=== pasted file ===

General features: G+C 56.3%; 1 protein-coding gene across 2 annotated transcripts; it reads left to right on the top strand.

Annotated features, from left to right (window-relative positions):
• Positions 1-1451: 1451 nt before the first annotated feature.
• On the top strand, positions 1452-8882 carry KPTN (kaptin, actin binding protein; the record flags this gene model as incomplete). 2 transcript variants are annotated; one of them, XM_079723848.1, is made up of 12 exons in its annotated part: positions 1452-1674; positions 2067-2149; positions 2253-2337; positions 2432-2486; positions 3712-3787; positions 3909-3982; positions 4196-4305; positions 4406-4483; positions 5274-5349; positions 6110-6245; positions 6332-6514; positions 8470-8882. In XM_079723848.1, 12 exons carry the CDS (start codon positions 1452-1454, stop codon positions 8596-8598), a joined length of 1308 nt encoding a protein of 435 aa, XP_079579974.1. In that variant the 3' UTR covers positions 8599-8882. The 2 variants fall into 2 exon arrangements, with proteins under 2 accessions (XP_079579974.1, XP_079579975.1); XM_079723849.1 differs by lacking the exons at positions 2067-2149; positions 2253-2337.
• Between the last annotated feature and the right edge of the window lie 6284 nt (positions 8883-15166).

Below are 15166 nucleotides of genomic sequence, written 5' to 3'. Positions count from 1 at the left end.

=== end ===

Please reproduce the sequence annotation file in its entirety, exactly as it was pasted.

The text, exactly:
General features: G+C 56.3%; 1 protein-coding gene across 2 annotated transcripts; it reads left to right on the top strand.

Annotated features, from left to right (window-relative positions):
• Positions 1-1451: 1451 nt before the first annotated feature.
• On the top strand, positions 1452-8882 carry KPTN (kaptin, actin binding protein; the record flags this gene model as incomplete). 2 transcript variants are annotated; one of them, XM_079723848.1, is made up of 12 exons in its annotated part: positions 1452-1674; positions 2067-2149; positions 2253-2337; positions 2432-2486; positions 3712-3787; positions 3909-3982; positions 4196-4305; positions 4406-4483; positions 5274-5349; positions 6110-6245; positions 6332-6514; positions 8470-8882. In XM_079723848.1, 12 exons carry the CDS (start codon positions 1452-1454, stop codon positions 8596-8598), a joined length of 1308 nt encoding a protein of 435 aa, XP_079579974.1. In that variant the 3' UTR covers positions 8599-8882. The 2 variants fall into 2 exon arrangements, with proteins under 2 accessions (XP_079579974.1, XP_079579975.1); XM_079723849.1 differs by lacking the exons at positions 2067-2149; positions 2253-2337.
• Between the last annotated feature and the right edge of the window lie 6284 nt (positions 8883-15166).

Below are 15166 nucleotides of genomic sequence, written 5' to 3'. Positions count from 1 at the left end.